It looks like 2014 might be a profitable year as well
The tech industry has seen a hefty rise this holiday season, with stock prices remaining at their yearly highs. TechSpot reports 45 tech IPOs out of the United States over the past year, which happens to be the most seen since thirteen years ago in 2000. The forecast for 2014 is looking awfully sweet as well, with mobile game and storage companies looking to enter the fold.
While many of us are busy preparing to toast and dine with our friends and extended families over the next few weeks, some industrious folk are still grinding away, foregoing the joys that the season affords for the sake of squeezing a few additional pennies out of the markets before they close for the holidays. For those who of you who prefer to wash their eggnog down with a bit of work, there’s Google Finance, our Chrome Web App of the Week.
It hasn’t been easy for RIM these last couple of weeks. There was that nasty outage, more CEO shenanigans, and only passing notice of the company’s announcement of the BBX platform. In the wake of all this, RIMs stock price has dropped again, which (sadly) isn’t usually news these days, but this time the company has crossed an important threshold. RIM is now worth less than the net value of its property, patents and other assets.
Much beloved music streaming company Pandora is taking quite a beating in just its second day of public trading. After making its IPO yesterday, the stock price started to inch downward, but today that inching became a free fall. The Stock price fell 24% today to a bit over $13 per share. Additionally, it is still slumping in after hours trading.
In what's starting to become eerily reminiscent of the Dot-com boom that took place in the 1990s, the popular tech companies to today are trending towards going public. LinkedIn started it by soaring 170 percent on its first day of trading, which no doubt prompted Groupon to file for a $750 million IPO. Now Pandora wants in on the action and has filed for a comparatively modest $109.5 million IPO.
Microsoft just can't catch a break. The tech giant reported their first quarter results, and they managed to beat analyst expectations. Microsoft had revenue of $16.43 billion for the which is a 13% increase from a year ago. Income was $5.23 billion, or about 61 cents per share. So why is Microsoft feeling down about these admittedly huge numbers? The market isn't impressed. Redmond is seeing stock dip 2% in after-hours trading.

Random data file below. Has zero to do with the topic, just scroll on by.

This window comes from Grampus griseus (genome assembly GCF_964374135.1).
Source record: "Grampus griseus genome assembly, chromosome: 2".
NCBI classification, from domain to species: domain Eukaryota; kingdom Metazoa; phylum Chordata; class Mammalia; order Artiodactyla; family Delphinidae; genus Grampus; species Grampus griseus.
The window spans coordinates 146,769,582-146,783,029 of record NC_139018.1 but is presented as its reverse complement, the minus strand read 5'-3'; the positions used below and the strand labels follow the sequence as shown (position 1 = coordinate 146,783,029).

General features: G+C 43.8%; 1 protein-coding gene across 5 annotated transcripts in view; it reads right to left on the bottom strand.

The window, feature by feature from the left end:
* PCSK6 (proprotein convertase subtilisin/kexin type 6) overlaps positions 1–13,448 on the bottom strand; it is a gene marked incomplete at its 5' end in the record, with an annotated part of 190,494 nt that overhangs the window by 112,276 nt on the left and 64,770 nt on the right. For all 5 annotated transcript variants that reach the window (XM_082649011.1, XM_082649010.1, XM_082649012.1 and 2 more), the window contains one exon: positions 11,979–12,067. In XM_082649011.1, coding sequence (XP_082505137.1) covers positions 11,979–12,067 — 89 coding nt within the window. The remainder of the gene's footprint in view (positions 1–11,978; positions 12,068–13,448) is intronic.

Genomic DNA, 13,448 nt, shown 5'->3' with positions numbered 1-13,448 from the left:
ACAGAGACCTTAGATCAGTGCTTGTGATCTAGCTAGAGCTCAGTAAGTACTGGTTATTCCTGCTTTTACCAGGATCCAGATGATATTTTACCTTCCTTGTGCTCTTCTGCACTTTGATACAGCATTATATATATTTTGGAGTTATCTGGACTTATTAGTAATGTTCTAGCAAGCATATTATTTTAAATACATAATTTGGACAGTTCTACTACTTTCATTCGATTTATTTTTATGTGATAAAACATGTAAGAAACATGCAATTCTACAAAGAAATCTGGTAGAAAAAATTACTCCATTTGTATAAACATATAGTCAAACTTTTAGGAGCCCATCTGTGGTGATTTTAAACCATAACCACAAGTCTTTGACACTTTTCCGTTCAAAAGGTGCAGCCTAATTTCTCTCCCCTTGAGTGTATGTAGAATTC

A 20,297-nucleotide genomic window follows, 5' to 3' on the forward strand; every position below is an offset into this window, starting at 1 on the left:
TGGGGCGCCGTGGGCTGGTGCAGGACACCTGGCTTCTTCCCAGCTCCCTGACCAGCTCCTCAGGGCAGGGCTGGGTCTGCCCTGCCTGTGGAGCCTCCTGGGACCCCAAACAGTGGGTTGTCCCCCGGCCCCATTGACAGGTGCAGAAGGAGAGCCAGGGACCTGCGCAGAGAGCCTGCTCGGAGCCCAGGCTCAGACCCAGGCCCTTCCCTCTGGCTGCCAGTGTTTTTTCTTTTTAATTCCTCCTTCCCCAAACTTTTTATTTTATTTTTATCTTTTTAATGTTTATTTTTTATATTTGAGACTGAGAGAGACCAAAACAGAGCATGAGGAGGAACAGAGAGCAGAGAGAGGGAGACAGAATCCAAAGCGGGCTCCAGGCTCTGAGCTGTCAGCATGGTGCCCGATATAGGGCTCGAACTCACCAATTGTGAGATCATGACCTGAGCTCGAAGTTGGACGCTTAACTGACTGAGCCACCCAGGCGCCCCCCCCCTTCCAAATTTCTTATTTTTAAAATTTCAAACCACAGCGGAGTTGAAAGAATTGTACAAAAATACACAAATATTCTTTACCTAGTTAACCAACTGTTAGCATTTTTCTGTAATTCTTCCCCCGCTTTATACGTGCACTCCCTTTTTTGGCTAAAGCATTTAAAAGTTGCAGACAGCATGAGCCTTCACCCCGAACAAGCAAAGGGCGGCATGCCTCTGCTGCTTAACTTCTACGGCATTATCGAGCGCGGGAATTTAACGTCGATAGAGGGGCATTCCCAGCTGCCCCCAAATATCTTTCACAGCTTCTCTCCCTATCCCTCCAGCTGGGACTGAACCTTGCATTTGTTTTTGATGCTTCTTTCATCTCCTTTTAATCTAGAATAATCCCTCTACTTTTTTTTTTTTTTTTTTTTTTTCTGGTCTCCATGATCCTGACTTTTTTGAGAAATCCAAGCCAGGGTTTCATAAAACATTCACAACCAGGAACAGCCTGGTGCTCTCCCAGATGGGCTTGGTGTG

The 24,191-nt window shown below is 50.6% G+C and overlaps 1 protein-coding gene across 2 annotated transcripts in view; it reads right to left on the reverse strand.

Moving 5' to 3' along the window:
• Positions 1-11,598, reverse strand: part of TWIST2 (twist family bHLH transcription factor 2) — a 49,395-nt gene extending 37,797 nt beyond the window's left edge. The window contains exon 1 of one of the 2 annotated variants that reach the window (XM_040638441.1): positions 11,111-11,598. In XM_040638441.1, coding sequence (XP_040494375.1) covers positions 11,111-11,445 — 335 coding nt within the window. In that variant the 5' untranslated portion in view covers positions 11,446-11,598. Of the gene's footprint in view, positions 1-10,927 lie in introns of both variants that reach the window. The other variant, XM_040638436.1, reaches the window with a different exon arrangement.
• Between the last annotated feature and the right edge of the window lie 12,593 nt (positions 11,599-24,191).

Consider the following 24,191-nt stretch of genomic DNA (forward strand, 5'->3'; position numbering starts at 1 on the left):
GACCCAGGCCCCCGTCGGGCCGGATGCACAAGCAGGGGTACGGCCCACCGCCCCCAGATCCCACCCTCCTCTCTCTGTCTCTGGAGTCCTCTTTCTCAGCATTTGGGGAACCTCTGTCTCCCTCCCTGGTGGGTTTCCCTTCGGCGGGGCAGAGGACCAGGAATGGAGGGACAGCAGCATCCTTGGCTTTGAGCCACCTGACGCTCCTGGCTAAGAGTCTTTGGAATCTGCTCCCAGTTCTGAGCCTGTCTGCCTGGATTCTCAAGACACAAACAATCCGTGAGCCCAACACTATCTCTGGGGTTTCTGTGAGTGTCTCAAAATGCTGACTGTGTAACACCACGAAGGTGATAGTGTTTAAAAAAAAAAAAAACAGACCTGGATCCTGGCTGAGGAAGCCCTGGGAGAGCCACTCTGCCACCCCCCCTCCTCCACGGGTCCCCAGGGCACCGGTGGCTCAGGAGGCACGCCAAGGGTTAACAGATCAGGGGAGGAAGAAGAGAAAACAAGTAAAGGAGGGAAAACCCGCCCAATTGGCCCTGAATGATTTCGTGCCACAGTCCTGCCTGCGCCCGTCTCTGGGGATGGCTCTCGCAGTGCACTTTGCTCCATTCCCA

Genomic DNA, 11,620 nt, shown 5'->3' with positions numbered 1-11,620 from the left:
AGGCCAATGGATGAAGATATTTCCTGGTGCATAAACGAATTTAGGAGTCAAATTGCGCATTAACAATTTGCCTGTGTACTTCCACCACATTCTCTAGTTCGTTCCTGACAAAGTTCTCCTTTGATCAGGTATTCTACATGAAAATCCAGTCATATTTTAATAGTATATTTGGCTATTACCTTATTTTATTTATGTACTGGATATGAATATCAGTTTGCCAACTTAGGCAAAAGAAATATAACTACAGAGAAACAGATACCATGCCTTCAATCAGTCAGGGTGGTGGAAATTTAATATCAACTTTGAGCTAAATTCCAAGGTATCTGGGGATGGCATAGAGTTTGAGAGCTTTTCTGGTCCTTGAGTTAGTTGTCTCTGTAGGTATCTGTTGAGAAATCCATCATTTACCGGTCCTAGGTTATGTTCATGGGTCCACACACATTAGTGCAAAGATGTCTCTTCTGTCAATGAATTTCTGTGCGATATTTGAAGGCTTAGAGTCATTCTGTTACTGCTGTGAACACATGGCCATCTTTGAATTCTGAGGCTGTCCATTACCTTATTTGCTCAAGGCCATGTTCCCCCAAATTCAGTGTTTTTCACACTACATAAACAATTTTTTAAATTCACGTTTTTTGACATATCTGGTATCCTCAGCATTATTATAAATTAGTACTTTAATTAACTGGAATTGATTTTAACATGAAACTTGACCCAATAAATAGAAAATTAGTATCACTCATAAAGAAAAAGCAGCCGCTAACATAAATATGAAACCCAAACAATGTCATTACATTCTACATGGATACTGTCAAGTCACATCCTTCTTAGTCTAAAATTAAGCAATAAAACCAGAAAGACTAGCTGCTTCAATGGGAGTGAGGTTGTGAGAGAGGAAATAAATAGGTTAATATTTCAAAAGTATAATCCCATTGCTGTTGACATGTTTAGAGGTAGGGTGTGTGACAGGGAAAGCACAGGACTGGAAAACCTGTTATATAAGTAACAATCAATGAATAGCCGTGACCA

Apple has long been considered the stock market darling of the tech industry, defying trends even through one of the worst recessions in recorded history. Marketing mojo seems to be capable of overcoming any manmade disaster, but this time they find themselves at the mercy of an even more powerful force, Mother Nature.
Find out why Apple might be in trouble after the jump.
Bloomberg is reporting that Groupon is now printing money. By which we mean, the company is mulling an IPO valued at a whopping $25 billion. Groupon has only been in operation for two years, but already banks are reportedly unlikely to assign a value less than $15 billion, and the higher number Groupon is gunning for is a real possibility. Who'd have thought coupons were so big?
While we don't cover all things Apple (we leave that to Mac Life), the news out of Cupertino today has affected everyone in the tech community. Apple CEO Steve Jobs sent an email to all Apple staffers to announce that the board has granted his request for a leave of absence to focus on his health. Of course, the internet is full of assertions that Mr. Jobs may be gone for good this time.
It may be no small coincidence that the announcement came on Martin Luther King day in the US. Markets are closed, so any overreaction to the news was muted. In Frankfurt, markets reacted negatively, with Apple stock losing 8%. The very business-like timing of the release makes us think this was not a last-minute emergency decision.
However you may feel about Apple products, there's no denying Steve Jobs has been a huge driving force in computing for decades. Jobs has survived pancreatic cancer and organ transplant in recent years. We wish him the best, and we're sure you all do too.
Blackberry maker Research in Motion (RIM) has reported earnings today and industry watchers weren't too happy. The company missed analyst expectations and the reason is pretty clear. Competition from Android and the iPhone are eating into RIM's business. Verizon, which was traditionally a Blackberry heavy carrier, has been getting into Android in a big way. Additionally, consumers continue to jump ship for the iPhone for non-business activities.
It's not all gloom and doom, though. Revenue did rise 24$ to $4.24 billion, but expectations were around $4.35 billion. RIM's stock took a pounding, but the smartphone maker isn't standing still. RIM will be buying back $31 million in stock to help stabilize the company. Investors are growing concerned that RIM will become increasingly marginalized as other platforms continue to take off.
RIM isn't going away anytime soon. They're a profitable business, and people that use Blackberrys often love them. Do we have any diehard Blackberry fans out there?